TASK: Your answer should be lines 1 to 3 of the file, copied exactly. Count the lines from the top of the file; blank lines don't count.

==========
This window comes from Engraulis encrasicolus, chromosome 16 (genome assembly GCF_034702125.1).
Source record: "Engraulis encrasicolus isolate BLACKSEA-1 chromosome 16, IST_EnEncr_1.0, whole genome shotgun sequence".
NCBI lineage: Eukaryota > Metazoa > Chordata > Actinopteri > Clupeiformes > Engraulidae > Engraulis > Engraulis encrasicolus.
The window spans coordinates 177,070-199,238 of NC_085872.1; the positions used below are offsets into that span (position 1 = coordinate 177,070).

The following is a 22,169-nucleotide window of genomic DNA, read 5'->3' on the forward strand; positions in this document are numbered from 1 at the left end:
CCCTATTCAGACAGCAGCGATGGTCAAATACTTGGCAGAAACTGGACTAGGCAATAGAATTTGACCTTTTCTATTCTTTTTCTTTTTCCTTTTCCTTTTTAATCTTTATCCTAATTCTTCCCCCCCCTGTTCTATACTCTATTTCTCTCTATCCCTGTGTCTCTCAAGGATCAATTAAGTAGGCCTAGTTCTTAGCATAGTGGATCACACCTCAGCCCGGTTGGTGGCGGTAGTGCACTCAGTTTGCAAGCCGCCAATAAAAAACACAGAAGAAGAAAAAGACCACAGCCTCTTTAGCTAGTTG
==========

This window comes from Engraulis encrasicolus, chromosome 16 (genome assembly GCF_034702125.1).
Source record: "Engraulis encrasicolus isolate BLACKSEA-1 chromosome 16, IST_EnEncr_1.0, whole genome shotgun sequence".
NCBI lineage: Eukaryota > Metazoa > Chordata > Actinopteri > Clupeiformes > Engraulidae > Engraulis > Engraulis encrasicolus.